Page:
The Federal Reserve Bank of New York works to promote sound and well-functioning financial systems and markets through its provision of industry and payment services, advancement of infrastructure reform in key markets and training and educational support to international institutions.
Regional & Community Outreach connects the Bank to Main Street via structured dialogues and two-way conversations on small business, mortgages, and household credit.
Economic Education improves public knowledge about the Federal Reserve System, monetary policy implementation, and promoting financial stability through the Museum and programs for K-16 students and educators, and the community.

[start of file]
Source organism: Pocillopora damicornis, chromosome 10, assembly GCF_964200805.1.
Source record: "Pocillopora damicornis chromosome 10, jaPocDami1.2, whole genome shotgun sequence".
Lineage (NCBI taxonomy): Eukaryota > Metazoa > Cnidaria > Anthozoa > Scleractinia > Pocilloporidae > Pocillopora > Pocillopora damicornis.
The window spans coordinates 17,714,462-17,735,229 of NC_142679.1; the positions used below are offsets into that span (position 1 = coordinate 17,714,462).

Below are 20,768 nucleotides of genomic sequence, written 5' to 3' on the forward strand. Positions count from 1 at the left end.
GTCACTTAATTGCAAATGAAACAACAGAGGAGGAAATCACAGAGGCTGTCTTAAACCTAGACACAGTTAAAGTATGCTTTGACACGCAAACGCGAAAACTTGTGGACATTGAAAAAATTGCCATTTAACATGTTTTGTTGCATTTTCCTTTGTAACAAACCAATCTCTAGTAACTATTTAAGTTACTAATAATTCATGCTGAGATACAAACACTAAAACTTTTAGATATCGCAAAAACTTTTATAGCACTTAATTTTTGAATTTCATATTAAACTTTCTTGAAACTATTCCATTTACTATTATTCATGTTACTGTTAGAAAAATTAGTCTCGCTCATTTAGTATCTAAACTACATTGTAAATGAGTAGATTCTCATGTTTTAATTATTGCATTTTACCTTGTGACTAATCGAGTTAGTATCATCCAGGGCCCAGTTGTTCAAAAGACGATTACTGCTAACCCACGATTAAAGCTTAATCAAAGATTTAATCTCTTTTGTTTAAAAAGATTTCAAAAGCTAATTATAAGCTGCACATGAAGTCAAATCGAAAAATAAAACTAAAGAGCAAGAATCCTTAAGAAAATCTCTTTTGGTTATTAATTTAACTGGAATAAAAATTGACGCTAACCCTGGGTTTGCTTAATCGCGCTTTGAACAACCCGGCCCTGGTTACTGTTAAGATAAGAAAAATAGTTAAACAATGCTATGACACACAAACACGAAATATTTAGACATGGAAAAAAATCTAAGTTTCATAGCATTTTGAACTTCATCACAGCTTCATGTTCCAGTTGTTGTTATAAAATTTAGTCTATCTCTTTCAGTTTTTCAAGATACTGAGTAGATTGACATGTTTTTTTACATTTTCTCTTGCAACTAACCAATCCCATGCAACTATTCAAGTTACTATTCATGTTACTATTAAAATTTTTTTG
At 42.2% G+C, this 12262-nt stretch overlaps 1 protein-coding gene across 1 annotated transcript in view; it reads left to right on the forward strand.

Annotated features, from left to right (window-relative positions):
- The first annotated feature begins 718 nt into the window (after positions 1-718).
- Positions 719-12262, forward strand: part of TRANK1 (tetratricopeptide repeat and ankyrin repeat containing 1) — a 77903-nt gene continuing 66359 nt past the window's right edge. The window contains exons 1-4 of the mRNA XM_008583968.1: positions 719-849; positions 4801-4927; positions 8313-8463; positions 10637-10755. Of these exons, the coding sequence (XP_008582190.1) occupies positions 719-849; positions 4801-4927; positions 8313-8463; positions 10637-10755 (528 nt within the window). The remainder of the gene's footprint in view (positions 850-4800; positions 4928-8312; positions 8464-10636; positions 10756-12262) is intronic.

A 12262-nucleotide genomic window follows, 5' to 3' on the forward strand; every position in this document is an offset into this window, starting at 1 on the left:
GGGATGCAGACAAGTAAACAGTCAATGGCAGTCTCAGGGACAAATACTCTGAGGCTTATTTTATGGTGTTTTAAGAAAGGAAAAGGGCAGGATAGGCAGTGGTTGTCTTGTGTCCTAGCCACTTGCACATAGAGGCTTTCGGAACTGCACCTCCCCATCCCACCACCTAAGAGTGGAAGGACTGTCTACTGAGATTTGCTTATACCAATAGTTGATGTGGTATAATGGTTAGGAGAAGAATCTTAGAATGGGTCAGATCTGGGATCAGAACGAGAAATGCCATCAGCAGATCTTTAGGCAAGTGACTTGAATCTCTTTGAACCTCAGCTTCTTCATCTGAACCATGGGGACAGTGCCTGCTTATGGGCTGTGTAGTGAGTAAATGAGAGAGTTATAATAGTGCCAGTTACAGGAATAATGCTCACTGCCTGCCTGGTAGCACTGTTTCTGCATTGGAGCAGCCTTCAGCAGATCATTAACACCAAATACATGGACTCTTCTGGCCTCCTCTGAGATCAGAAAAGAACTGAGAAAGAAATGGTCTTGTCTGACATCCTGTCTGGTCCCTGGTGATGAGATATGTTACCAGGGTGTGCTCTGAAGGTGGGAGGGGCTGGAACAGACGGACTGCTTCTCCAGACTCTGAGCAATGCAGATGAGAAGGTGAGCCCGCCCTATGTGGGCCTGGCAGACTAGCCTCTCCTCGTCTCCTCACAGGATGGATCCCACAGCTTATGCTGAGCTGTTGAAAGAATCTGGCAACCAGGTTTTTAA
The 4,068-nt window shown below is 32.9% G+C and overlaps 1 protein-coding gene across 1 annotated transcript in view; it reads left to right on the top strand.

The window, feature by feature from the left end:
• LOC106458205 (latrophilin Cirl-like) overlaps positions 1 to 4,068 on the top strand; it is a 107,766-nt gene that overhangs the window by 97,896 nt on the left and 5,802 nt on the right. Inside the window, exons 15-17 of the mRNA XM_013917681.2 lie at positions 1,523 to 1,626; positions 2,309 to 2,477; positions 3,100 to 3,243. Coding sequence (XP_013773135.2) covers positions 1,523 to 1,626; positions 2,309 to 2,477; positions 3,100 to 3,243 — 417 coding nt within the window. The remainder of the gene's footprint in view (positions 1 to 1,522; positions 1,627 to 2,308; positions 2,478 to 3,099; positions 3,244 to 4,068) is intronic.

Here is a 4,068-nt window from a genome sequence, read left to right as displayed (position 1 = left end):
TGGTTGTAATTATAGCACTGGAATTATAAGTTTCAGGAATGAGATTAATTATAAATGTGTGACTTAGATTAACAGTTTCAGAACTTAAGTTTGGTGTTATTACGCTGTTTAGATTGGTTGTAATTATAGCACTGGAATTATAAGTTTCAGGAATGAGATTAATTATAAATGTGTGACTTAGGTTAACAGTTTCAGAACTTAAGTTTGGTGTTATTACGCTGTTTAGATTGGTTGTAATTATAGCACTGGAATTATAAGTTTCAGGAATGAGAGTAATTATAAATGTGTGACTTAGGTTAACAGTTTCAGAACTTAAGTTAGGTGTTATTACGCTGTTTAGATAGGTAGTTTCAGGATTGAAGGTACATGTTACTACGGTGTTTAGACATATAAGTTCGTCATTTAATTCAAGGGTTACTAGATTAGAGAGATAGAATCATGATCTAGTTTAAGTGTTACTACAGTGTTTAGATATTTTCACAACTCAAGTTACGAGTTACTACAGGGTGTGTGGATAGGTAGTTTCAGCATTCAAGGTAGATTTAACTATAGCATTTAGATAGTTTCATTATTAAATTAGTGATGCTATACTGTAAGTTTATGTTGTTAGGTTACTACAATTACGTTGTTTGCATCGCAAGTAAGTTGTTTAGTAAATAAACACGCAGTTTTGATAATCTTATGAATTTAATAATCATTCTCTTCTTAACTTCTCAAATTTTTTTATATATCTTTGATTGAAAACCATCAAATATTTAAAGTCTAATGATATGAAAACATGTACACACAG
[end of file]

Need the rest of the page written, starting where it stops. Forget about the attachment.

Shadow banks conduct credit intermediation without direct, explicit access to public sources of liquidity and credit guarantees. Shadow banks contributed to the credit boom in the early 2000s and collapsed during the financial crisis of 2007-09. We review the rapidly growing literature on shadow banking and provide a conceptual framework for its regulation. Since the financial crisis, regulatory reform efforts have aimed at strengthening the stability of the shadow banking system. We review the implications of these reform efforts for shadow funding sources including asset-backed commercial paper, triparty repurchase agreements, money market mutual funds, and securitization. Despite significant efforts by lawmakers, regulators, and accountants, we find that progress in achieving a more stable shadow banking system has been uneven.